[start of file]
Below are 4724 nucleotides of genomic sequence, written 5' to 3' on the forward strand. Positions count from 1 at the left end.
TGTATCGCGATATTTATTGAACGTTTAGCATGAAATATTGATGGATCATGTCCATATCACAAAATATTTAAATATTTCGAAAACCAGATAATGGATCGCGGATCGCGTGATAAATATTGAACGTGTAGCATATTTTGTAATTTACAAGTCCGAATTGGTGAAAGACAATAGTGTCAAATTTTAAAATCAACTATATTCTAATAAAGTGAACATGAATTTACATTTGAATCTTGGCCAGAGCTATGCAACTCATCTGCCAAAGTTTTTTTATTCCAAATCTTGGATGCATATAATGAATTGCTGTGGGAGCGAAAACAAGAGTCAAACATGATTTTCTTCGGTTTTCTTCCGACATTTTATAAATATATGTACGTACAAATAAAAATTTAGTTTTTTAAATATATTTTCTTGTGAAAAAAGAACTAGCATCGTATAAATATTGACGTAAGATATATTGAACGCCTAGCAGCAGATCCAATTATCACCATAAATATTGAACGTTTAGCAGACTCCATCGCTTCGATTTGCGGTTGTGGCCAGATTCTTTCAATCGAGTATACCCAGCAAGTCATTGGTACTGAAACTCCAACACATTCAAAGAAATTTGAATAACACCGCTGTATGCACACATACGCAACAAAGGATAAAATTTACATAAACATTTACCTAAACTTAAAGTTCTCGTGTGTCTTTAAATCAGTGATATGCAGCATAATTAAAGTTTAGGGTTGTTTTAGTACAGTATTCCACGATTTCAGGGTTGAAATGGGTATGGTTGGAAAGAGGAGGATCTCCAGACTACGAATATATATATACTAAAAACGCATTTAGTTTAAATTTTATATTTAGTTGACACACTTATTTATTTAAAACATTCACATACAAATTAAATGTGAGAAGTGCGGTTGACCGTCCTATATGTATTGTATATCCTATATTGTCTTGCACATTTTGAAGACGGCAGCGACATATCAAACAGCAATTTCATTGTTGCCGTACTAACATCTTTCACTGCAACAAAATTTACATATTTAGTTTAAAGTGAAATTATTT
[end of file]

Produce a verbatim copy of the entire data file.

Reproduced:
Below are 4724 nucleotides of genomic sequence, written 5' to 3' on the forward strand. Positions count from 1 at the left end.
TGTATCGCGATATTTATTGAACGTTTAGCATGAAATATTGATGGATCATGTCCATATCACAAAATATTTAAATATTTCGAAAACCAGATAATGGATCGCGGATCGCGTGATAAATATTGAACGTGTAGCATATTTTGTAATTTACAAGTCCGAATTGGTGAAAGACAATAGTGTCAAATTTTAAAATCAACTATATTCTAATAAAGTGAACATGAATTTACATTTGAATCTTGGCCAGAGCTATGCAACTCATCTGCCAAAGTTTTTTTATTCCAAATCTTGGATGCATATAATGAATTGCTGTGGGAGCGAAAACAAGAGTCAAACATGATTTTCTTCGGTTTTCTTCCGACATTTTATAAATATATGTACGTACAAATAAAAATTTAGTTTTTTAAATATATTTTCTTGTGAAAAAAGAACTAGCATCGTATAAATATTGACGTAAGATATATTGAACGCCTAGCAGCAGATCCAATTATCACCATAAATATTGAACGTTTAGCAGACTCCATCGCTTCGATTTGCGGTTGTGGCCAGATTCTTTCAATCGAGTATACCCAGCAAGTCATTGGTACTGAAACTCCAACACATTCAAAGAAATTTGAATAACACCGCTGTATGCACACATACGCAACAAAGGATAAAATTTACATAAACATTTACCTAAACTTAAAGTTCTCGTGTGTCTTTAAATCAGTGATATGCAGCATAATTAAAGTTTAGGGTTGTTTTAGTACAGTATTCCACGATTTCAGGGTTGAAATGGGTATGGTTGGAAAGAGGAGGATCTCCAGACTACGAATATATATATACTAAAAACGCATTTAGTTTAAATTTTATATTTAGTTGACACACTTATTTATTTAAAACATTCACATACAAATTAAATGTGAGAAGTGCGGTTGACCGTCCTATATGTATTGTATATCCTATATTGTCTTGCACATTTTGAAGACGGCAGCGACATATCAAACAGCAATTTCATTGTTGCCGTACTAACATCTTTCACTGCAACAAAATTTACATATTTAGTTTAAAGTGAAATTATTT